DR. SONIA JAEGER is a German-French psychologist, psychotherapist and PhD, who has been living a location independent life as a digital nomad for the past five years while working as an online therapist, providing online counselling to expats and other globally mobile clients in German, French and English. Growing up with two languages and cultures herself she experienced the challenges and advantages of the mobile and international life from an early age. After finishing her PhD she decided to take a break and travel the world. However, instead of returning home afterwards she opened an online private counselling practice and has been travelling the world ever since. On top of her online counselling work, Sonia also mentors other psychotherapists who want to work online and facilitates workshops that broach the issues of mental health while living globally. She is also the co-host of the Podcast „Mit Psychologie und Laptop um die Welt“ and the co-founder of the Location Independent Therapists Community.
ELLEN MAHONEY is an alumna of international schools, the CEO of Sea Change Mentoring, and a Council of International Schools Affiliated Consultant. She is the only professional working with international schools who is certified in mentoring program supervision.
In 2013, Ms Mahoney was named a David Pollock Scholar and an Echoing Green Semifinalist for founding Sea Change Mentoring, which provides consulting and professional development for international schools developing Social and Emotional Learning, mentoring, advisory, wellbeing, and transitions programs. In 2019, she launched The Circulus Institute, which provides blended learning opportunities for school staff in the area of social and emotional learning competencies. She is author of Ten Strategies for Educators’ Wellbeing: A Handbook for Schools During the COVID-19 Outbreak and is the host of the Sea Change Podcast, a podcast that discusses the intersection of education and COVID-19. She is currently based in New York City.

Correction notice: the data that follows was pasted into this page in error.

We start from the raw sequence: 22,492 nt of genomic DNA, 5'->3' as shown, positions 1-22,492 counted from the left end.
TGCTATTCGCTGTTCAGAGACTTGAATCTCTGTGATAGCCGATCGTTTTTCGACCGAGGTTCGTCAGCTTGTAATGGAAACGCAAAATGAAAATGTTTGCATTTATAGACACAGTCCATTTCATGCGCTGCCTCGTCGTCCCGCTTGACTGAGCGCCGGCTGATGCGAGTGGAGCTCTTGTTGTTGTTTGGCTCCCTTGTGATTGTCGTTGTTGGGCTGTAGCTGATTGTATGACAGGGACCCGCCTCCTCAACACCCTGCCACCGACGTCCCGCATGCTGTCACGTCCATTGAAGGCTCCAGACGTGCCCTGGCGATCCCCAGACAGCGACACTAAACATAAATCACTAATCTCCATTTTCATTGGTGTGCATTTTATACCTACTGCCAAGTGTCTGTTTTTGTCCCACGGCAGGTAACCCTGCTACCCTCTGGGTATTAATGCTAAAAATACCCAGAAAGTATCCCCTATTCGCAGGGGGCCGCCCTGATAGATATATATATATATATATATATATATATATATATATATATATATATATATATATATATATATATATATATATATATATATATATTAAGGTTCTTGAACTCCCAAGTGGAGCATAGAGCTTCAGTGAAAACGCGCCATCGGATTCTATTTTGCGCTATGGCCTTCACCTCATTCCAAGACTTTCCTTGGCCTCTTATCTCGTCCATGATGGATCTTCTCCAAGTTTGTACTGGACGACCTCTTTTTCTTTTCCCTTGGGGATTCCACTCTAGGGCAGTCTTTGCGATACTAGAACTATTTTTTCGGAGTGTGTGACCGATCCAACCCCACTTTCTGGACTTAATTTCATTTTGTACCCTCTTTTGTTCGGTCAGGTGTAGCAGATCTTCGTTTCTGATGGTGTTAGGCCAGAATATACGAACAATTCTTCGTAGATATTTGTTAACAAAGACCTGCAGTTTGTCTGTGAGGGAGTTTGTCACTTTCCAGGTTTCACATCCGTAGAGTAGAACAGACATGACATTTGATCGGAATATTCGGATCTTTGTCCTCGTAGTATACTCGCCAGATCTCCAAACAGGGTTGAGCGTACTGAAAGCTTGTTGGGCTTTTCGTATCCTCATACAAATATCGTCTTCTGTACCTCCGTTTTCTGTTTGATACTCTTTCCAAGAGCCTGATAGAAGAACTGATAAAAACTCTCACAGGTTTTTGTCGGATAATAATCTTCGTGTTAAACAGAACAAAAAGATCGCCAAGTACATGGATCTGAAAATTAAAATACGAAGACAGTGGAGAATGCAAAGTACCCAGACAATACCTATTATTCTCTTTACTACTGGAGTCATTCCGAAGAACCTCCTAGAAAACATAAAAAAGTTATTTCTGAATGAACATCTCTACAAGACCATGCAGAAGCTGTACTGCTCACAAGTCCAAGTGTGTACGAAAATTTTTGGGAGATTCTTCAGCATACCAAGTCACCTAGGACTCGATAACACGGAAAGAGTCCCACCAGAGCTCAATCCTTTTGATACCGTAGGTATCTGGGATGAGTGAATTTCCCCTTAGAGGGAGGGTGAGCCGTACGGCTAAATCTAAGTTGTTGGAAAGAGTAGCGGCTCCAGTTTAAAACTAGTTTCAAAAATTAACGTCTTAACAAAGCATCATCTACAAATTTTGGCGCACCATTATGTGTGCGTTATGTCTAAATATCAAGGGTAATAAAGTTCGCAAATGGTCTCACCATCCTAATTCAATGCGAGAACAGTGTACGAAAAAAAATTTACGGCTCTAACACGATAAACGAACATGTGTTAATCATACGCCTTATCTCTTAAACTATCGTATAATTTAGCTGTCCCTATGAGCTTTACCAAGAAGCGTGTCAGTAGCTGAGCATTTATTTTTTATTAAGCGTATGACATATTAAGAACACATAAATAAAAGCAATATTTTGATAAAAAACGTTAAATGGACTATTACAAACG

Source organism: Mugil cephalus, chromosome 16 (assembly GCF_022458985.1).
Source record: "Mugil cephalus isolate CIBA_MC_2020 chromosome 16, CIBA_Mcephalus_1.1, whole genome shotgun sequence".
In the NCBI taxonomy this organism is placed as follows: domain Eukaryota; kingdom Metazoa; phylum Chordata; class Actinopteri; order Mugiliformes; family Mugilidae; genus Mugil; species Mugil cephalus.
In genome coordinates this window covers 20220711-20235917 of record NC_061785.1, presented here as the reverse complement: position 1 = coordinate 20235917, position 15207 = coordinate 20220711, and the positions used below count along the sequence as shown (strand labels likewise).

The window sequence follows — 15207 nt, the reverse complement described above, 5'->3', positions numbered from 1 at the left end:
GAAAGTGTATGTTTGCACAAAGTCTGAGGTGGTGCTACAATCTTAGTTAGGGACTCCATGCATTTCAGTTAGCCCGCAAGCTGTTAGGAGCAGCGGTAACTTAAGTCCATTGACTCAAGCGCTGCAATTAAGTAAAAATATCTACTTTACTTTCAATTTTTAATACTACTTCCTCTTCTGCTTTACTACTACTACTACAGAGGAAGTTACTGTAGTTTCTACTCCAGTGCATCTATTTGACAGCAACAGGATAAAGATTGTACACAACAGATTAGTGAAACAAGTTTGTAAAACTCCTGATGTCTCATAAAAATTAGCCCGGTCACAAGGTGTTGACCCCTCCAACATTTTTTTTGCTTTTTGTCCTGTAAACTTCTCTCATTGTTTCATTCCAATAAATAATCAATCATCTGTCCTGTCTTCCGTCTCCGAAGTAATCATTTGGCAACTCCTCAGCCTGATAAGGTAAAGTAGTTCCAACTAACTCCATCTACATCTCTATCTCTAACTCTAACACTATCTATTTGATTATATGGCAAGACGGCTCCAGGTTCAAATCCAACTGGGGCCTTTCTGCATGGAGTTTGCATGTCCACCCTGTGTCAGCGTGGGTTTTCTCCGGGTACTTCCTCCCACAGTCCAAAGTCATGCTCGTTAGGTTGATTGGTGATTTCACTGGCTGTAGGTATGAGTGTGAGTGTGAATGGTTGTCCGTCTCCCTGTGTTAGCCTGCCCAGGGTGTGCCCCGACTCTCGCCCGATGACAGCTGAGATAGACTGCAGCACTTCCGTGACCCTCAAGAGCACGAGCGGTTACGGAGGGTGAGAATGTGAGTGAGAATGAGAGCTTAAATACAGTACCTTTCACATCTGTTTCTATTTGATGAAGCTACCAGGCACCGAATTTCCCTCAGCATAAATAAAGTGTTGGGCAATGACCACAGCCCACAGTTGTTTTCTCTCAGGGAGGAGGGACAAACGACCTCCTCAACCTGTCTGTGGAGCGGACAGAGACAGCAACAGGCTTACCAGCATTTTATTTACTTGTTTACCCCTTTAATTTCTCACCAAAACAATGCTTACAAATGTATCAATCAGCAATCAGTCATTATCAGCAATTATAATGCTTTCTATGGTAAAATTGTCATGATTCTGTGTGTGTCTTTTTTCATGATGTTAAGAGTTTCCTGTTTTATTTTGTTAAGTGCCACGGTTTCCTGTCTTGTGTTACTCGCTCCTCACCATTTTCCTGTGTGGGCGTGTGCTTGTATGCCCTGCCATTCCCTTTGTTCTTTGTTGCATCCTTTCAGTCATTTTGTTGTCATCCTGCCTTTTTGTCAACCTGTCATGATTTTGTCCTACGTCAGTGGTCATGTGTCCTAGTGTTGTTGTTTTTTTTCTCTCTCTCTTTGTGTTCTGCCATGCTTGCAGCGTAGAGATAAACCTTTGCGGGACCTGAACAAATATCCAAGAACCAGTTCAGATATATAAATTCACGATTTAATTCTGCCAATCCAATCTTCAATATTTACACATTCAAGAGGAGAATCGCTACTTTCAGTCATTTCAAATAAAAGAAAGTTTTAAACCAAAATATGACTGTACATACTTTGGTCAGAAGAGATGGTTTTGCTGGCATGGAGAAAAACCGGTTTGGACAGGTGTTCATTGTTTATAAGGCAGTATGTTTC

DR. PASCALE PARADIS is an Educational and Developmental Psychologist working in schools, private practice as well as working in a university training clinic. As well as using online tools due to her global migration journey, Pascale has developed two websites with many resources for families, schools and professionals and a series of child/school psychology resources webinars. Pascale also provides online individual and group supervision to psychologists and professionals working with children, families and schools.
Member of the British Psychological Society (MBPsS), Australian Psychological Society (MAPS) and the College of Educational and Developmental Psychologists (FCEDP), Pascale has developed specific interests in the following fields of psychology: school adaptation, resilience, cross-cultural issues and migration, positive psychology and, leadership and organisational psychology in schools. With 25 years in education, Pascale worked in different childcare and educational settings, notably, summer camps, primary school and secondary schools, independent schools, further education colleges and childcare centres in Quebec, Scotland and England. She also worked for local authorities developing specialised education and services for children and families.
The current situation looks like it could last for many days and parents may start to run out of ideas as to what you can do at home with the children. It is undoubtedly a challenging and stressful time for everyone. In Australia, children are now at home for 3 weeks at least.
You are not alone, many around the globe are in this situation!
I wrote a post about activities that families can do at home a few days ago which has now been shared far and wide (https://3ppsychologies.com/2020/03/13/resources-48-covid-19-survival-tips-for-parents-10-activities-for-home/). As soon as I finished writing it, I came up with some more ideas. My children (17, 13 and 7) were also very funny in saying “Are you writing this for us?” as well as coming up with more ideas. We our heads together and came up with another 10 activities that families can do together at home.
Activities for Families at Home